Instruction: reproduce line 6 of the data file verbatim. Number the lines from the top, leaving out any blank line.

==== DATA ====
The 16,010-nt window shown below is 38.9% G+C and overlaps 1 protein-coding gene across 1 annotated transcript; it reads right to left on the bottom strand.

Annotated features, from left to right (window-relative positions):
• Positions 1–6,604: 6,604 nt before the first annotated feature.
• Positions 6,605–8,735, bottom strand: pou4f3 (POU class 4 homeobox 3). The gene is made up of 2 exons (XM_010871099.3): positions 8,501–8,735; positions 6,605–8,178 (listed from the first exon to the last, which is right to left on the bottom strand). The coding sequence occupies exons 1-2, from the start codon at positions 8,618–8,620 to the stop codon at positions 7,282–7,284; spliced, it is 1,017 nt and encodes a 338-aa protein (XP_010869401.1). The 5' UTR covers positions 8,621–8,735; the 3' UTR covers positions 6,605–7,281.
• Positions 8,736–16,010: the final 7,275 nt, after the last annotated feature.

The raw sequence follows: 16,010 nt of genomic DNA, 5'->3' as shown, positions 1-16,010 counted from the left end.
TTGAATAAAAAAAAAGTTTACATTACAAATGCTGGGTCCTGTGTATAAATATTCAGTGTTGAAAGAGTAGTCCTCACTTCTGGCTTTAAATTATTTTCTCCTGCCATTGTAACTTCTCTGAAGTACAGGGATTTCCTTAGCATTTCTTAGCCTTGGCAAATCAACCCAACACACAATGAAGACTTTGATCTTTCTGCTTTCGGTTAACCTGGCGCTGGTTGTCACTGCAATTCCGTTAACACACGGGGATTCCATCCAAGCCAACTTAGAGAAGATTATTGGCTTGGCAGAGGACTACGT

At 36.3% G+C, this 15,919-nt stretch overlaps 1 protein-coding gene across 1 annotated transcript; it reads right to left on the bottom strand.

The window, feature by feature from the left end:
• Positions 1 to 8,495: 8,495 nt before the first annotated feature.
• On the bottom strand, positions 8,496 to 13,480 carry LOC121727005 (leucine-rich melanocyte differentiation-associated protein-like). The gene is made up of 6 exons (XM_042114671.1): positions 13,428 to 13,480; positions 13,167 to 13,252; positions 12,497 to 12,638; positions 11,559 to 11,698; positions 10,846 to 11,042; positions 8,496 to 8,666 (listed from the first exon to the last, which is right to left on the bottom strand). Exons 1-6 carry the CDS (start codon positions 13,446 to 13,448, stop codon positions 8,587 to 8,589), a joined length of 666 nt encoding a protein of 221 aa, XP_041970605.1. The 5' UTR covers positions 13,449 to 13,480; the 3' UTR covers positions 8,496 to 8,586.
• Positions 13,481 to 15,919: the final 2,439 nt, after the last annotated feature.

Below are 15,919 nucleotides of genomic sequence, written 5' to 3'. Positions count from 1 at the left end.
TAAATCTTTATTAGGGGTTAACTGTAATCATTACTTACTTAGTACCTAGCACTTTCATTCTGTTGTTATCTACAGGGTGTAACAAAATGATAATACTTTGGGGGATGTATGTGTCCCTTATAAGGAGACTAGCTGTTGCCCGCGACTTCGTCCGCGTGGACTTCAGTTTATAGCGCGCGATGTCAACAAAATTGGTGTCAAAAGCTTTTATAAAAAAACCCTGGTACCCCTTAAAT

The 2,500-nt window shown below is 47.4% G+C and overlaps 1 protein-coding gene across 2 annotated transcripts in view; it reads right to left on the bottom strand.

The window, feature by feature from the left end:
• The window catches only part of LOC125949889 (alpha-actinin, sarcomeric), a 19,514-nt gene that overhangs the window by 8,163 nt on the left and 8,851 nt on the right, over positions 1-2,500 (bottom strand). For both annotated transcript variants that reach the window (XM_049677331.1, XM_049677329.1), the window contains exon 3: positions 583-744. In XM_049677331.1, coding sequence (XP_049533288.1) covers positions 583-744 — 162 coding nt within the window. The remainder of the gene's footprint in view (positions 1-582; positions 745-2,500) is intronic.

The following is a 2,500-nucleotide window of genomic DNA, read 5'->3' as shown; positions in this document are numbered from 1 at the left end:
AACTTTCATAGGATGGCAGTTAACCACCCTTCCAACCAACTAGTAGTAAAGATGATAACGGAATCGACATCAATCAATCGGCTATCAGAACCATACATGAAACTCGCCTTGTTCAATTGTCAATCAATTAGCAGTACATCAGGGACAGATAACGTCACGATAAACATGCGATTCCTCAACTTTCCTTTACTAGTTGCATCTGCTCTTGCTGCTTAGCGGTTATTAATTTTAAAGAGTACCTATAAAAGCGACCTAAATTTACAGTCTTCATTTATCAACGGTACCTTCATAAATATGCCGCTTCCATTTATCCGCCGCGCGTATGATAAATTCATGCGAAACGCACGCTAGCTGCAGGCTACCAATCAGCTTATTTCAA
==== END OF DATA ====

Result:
The raw sequence follows: 16,010 nt of genomic DNA, 5'->3' as shown, positions 1-16,010 counted from the left end.